The text below includes sample language and potential resources that may be used to complete appraisals of a green or high performance building. It is not intended to serve as a complete or comprehensive list, and should be utilized as a guide aid in the development of the appraisal report. Highlighted sections represent those that require specific attention from appraisers, and should be customized as necessary to reflect the actual resources and information used during the appraisal process.
The following pages help Facility Managers, and anyone concerned with energy use, minimize the energy loads used by equipment plugged into outlets. The Suite pulls together research-based solutions that address this key challenge in the operation of an energy-efficient building through five items.
Presentation at CxEnergy 2014 conference by Hanson, Inc. the commissioning agent for Sandy Grove Middle School. Sandy Grove, in Lumber Bridge, NC, is the first Zero Energy school built with a public-private partnership in the U.S.. Presentation includes technologies used, benefits of Zero Energy, common issues with the technologies they used, and lessons learned.
BenchmarkMyBuilding makes it easy to see how a building's energy consumption compares against peers in terms of dollars, and to make the business case for performance improvement projects. To get started, users simply enter three inputs (building type, building size, and building location) to benchmark their buildings against Energy Star and DOE datasets representative of 68 billion square feet of commercial building space in seconds. If the user inputs optional information on annual energy cost and annual kBTU used, the tool compares the building's energy costs to other buildings of the same exact type, size and location.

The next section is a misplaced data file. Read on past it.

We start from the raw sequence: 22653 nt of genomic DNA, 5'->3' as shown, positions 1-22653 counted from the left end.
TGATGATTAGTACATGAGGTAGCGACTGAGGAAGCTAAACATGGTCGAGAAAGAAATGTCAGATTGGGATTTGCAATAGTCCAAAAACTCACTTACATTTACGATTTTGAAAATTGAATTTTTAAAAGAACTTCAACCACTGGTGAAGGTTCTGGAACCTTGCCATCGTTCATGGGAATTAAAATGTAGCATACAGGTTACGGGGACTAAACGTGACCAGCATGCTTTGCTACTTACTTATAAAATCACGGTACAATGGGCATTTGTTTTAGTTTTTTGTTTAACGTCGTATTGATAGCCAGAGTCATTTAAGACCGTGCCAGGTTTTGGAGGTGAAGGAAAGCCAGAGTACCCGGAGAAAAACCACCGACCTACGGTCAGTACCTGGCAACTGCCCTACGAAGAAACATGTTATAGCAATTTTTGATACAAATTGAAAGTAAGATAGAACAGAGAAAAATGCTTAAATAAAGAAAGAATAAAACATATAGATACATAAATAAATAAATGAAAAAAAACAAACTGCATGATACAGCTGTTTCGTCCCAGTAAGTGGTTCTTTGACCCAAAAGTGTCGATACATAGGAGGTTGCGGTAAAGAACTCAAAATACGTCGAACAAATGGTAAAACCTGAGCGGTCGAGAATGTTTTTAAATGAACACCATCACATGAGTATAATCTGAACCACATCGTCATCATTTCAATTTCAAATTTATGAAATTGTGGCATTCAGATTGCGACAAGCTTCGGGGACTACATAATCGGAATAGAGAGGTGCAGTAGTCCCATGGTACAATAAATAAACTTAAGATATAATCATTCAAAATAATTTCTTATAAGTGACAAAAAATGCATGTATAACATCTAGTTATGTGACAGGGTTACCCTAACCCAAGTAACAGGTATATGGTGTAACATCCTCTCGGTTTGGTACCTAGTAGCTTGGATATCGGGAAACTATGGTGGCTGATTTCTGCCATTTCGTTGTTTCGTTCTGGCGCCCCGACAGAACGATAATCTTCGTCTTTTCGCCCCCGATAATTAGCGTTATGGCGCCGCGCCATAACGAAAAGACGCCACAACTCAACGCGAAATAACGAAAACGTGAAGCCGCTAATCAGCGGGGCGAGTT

This tool was created by Lucid in collaboration with Lawrence Berkeley National Laboratory (LBNL) and the U.S. Department of Energy. Read about the tool in this blog with further details: https://www.energy.gov/eere/buildings/articles/lucid-leverages-doe-tools...
In this paper, we apply an automated whole-building M&V tool to historic data sets from energy efficiency programs to begin to explore the accuracy, cost, and time trade-offs between more traditional M&V, and these emerging streamlined methods that use high-resolution energy data and automated computational intelligence. The results show that 70% of the buildings were well suited to the automated approach. In a majority of the cases (80%) savings and uncertainties for each individual building were quantified to levels above the criteria in ASHRAE Guideline 14.
"The general concept of using meter data to quantify building energy savings is intuitive and straightforward; in practice, however, there are many complications. With support from DOE, LBNL has been working with partners to address many of the market and technical barriers for M&V 2.0."
This short blog article describes a related white paper titled "The Status and Promise of Advanced M&V: An Overview of 'M&V 2.0 Methods, Tools, and Applications" and a technical article titled "Application of Automated Measurement and Verification to Utility Energy Efficiency Program Data."